The internet supports interactive online advertisings which allow viewers to engage. By conducting a survey among university students, this study examined experiences, perceived interactivity levels, and the appeal of the advertising features hyperlinks, share options, surveys, branded games, downloads, mouseovers/hover effects, and chats or feedback forms. Participants who had seen one of these features reported to use it. Participants who had seen hyperlinks, branded games, download, mouseover/hover, as well as chat/feedback forms in online ads found them more interactive. Share option, survey, branded games, downloads, mouseover/hover and feedback forms seemed appealing to participants who had seen it. Applying the Uses and Gratifications Theory, control, synchronicity, customization, non-verbal communication, and information-seeking were sought gratifications from interactive online advertising. Respondents who had reported to watch online ads were more interested in interactive online ads. Suggestions for advertisers on how to create online ads that are interactive were made.
|Advisor:||Jackson Pitts, Mary|
|Commitee:||Bowman, Michael, Hill, Myleea|
|School:||Arkansas State University|
|School Location:||United States -- Arkansas|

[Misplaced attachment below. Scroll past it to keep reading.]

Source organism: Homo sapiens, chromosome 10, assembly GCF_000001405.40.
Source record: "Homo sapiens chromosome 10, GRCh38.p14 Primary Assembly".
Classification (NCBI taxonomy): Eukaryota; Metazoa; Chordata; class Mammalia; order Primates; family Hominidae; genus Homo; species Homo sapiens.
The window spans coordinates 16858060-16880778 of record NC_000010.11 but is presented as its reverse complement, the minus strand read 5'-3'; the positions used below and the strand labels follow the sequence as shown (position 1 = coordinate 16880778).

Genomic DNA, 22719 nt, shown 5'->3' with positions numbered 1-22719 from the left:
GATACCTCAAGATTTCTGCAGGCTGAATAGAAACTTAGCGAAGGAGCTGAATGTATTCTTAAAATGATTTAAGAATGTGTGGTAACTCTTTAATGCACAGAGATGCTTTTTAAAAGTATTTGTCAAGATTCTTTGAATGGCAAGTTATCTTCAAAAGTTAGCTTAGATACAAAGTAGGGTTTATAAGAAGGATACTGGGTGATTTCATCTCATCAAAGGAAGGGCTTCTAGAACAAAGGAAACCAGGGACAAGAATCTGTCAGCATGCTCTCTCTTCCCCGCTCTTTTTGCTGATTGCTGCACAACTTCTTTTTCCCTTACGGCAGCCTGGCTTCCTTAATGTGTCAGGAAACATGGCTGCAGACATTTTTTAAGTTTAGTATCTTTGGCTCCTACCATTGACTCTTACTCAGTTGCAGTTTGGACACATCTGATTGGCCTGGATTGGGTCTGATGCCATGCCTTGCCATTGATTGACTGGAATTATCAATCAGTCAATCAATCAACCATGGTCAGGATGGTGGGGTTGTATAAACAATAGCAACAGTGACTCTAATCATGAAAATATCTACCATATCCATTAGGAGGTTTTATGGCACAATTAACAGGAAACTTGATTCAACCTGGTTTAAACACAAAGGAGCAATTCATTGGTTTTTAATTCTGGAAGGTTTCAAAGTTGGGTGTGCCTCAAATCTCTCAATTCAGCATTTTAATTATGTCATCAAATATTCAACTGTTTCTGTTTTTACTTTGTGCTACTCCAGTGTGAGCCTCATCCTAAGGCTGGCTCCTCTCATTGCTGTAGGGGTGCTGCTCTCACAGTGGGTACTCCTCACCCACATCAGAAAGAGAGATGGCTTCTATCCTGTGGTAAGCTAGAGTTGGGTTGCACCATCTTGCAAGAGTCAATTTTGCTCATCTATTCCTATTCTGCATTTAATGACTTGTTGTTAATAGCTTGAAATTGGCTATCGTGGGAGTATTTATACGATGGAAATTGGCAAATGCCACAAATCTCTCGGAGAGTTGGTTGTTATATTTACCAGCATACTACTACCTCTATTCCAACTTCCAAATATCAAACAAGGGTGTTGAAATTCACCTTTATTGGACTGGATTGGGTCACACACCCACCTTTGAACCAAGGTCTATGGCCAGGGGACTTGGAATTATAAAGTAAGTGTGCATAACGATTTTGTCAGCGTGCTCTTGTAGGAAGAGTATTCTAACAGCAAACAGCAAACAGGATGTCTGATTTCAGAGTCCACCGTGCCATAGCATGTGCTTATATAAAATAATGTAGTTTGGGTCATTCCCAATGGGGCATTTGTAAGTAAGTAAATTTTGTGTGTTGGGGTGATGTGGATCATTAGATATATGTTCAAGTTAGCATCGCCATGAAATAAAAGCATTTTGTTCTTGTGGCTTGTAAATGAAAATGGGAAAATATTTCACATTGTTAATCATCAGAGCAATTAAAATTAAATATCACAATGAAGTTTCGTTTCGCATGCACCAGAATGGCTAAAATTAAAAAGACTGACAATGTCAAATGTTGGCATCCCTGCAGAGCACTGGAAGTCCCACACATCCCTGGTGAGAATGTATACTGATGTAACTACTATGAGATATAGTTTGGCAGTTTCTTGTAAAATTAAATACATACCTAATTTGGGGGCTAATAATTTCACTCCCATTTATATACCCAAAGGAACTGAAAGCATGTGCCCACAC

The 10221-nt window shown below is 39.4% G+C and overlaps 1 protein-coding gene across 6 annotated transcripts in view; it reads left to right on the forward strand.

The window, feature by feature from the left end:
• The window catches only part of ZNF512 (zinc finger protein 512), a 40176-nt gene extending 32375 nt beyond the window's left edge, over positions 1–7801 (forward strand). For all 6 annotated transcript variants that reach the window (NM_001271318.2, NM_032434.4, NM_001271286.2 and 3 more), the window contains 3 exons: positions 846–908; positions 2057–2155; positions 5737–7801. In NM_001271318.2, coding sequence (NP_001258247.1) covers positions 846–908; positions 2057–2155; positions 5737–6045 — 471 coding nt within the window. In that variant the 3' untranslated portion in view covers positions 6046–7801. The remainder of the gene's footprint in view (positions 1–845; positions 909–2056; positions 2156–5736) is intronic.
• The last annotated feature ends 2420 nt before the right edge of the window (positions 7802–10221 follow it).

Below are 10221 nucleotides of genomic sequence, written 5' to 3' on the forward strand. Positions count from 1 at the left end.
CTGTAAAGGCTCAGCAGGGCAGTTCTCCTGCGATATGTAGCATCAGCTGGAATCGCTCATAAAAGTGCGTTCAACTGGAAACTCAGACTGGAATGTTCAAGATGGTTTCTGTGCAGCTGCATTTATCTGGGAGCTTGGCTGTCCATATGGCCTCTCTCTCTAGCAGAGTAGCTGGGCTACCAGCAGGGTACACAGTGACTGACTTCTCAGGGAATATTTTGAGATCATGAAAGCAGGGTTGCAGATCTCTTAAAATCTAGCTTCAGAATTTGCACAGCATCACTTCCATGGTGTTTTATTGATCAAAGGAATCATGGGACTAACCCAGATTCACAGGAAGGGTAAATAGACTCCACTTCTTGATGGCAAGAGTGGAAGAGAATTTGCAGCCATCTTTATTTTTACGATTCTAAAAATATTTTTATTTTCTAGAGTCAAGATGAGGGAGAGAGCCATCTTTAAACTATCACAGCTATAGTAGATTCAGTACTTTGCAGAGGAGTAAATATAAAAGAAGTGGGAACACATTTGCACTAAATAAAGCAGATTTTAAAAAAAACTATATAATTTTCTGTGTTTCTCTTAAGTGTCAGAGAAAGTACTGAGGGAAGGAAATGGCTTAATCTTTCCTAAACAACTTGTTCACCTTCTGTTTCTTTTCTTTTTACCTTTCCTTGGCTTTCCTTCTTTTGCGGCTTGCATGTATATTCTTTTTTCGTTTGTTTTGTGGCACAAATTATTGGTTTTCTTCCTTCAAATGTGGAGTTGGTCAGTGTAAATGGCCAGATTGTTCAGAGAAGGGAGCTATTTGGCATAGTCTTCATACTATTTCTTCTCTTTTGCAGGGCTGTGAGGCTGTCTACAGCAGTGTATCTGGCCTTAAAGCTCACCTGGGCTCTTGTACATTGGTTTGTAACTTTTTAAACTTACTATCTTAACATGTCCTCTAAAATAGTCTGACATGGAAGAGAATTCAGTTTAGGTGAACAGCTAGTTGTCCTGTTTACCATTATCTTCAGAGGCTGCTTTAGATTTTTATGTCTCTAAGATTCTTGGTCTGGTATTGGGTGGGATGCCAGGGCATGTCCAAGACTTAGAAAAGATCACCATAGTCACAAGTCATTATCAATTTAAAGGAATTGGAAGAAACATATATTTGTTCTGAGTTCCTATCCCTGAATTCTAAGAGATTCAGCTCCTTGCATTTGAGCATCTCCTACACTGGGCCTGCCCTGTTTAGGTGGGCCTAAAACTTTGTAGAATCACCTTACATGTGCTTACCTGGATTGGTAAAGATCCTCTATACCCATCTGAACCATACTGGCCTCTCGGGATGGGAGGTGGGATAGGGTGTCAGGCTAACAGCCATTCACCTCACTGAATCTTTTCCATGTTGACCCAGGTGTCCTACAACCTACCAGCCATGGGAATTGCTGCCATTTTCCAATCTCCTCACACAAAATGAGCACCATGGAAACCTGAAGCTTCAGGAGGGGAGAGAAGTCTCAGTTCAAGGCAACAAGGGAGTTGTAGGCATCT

|Source:||MAI 55/04M(E), Masters Abstracts International|
|Keywords:||Engaging online advertising, Interactive marketing, Internet advertising, Online advertising, Online interactivity, Uses and gratifications|
Copyright in each Dissertation and Thesis is retained by the author. All Rights Reserved
The supplemental file or files you are about to download were provided to ProQuest by the author as part of a
dissertation or thesis. The supplemental files are provided "AS IS" without warranty. ProQuest is not responsible for the
content, format or impact on the supplemental file(s) on our system. in some cases, the file type may be unknown or
may be a .exe file. We recommend caution as you open such files.
Copyright of the original materials contained in the supplemental file is retained by the author and your access to the
supplemental files is subject to the ProQuest Terms and Conditions of use.
Depending on the size of the file(s) you are downloading, the system may take some time to download them. Please be